This isn’t the first time we’ve seen issues with the NOAA-15 satellite. Last year the RTL-SDR blog posted about some issues the satellite was having.
These issues/errors appear to have been intermittent and even today these problems while apparent haven’t been constant. However, they do appear to be happening more and more frequently. There is a bit of uncertainly in the air about how much longer we’ll have this satellite and other which hold easily obtainable APT data.
We can only hope that this is just another intermittent problem but alas it seems like NOAA-15s clock is just about at its end.
Hi, Derek here with a few addenda to the video here.
I want to clarify that everything said here was my opinion and not necessarily representative of the University of Michigan or even MiTEE as an organization.
The CubeSat was not at all completely designed by students on an electrical level. I misspoke and didn’t realize that mistake until after editing. We received major help from the Space Physics Research Laboratory (SPRL) on campus here by adopting some of their electronics from a previous CubeSat mission they ran. Overall about 50% of the electrical design work though was completely lead by the students here.
Check out our twitter page at https://twitter.com/miteecubesat?lang=en to stay up to date with the latest mission activities regarding our launch!
Finally, I want to give a huge shoutout to SPRL and Prof. Brian Gilchirst for all of their help in making this project possible for the countless number of students that have been involved. Without their knowledge and material resources, we would never have been able to get to a point where we are awaiting a final launch date to get into space.
Well, one more I guess. I’m a rising junior in electrical engineering and I’m actively looking for an internship for the summer of 2020. So if you enjoyed my semi-educational talk about students in the CubeSat world and didn’t catch my numerous mistakes regarding design and testing paradigms. If you might know of somewhere I should apply or want to contact me for further questions here’s my LinkedIn
www.linkedin.com/in/derek-cheyne and my email is cheyndk@umich dot edu
I was recently interviewed on a new podcast [Signals and Bits] created by Ben Hilburn [@bhilburn]. Ben has been an influential individual within the radio and open source software community for many years. He is the President of the [GNURadio Project] that has no-doubt been at the core of the Software-Defined Radio community before anyone even knew what RTL (SDR) was. He also works on a multitude of other projects you can find on his [website].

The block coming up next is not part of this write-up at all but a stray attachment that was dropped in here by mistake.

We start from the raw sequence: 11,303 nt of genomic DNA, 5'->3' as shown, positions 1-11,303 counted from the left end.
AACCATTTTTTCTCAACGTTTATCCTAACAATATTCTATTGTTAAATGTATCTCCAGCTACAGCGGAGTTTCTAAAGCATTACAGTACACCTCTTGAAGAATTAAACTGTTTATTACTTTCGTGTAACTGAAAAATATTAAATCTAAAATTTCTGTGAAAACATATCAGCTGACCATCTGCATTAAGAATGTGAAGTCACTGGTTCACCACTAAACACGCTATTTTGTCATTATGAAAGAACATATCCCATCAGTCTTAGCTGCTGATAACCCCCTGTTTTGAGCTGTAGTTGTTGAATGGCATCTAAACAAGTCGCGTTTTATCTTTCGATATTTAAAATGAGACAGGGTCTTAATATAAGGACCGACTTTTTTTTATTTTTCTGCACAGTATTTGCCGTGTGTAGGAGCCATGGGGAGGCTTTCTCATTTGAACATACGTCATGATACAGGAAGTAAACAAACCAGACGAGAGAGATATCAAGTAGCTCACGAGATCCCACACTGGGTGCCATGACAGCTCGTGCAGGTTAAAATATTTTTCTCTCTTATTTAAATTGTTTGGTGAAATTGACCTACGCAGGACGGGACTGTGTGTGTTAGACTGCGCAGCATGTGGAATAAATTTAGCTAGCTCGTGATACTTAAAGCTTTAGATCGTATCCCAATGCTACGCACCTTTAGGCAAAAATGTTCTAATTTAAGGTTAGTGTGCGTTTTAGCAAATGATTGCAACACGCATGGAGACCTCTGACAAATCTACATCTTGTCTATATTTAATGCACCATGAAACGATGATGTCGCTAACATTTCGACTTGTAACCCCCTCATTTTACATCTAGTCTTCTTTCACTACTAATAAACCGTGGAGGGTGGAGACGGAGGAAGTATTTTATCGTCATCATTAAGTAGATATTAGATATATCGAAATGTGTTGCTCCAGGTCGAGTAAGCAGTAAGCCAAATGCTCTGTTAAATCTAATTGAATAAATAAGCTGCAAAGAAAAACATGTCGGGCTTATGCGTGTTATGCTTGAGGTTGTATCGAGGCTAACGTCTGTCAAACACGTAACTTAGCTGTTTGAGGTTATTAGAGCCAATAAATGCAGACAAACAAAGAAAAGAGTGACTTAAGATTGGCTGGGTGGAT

Ben’s podcast will be in an interview style focusing not only around Software-Defined Radio but topics such as spectrum enforcement, consumer wireless, AI and much more. You’ll no doubt enjoy this episode and the many to follow. Please be sure to share feedback with Ben on twitter [@signalsandbits]
If you’re in the market for a decent L-band antenna with a built in LNA, one you can power via a simple 5v bias tee. Look no further than a GPS antenna.
These antennas are generally housed with their own LNA which is powered via a bias-tee. Generally all you need to do in order to make them useful for L-Band is to remove the 1575 mhz filter that is used to ensure only GPS frequencies make it though to the receiver. Once you’ve done this you have a nice cheap L-band antenna.
In my case I’m using an NMO mounted antenna so I can have a nice L-Band antenna on the car/mobile. While I’m using NMO here you can generally use this to modify any active GPS antenna.
You’ll first want to flip this over and remove both the rubber pad (if it has one) and the rubber inserts that cover the screws.
Once this is complete you’ll want to separate the top from the bottom, for an NMO type GPS antenna I suggest a small flat head screw driver, careful not to mar the screw fitting.
After you’ve removed the top and bottom you’ll need to remove the screws holding the top of the antenna to the base which contains a pigtail to the NMO connection. You will in this case also need to de-solder the shield so you can access the raw board itself.
You should now be able to pull off your shield and expose the 1575 MHz filter.
Grab some pliers and a heat gun (or soldering iron) and work the filter off the board.
In my case I broke the filter and was unable to fully remove it, I simply bridged the pads with some wire and while it doesn’t look pretty it works great!
Reassemble your antenna and you’re in business!
Now you just apply bias-tee voltage and tune anywhere you want in the L-Band. I’ve successfully pulled inmarsat and iridium with this.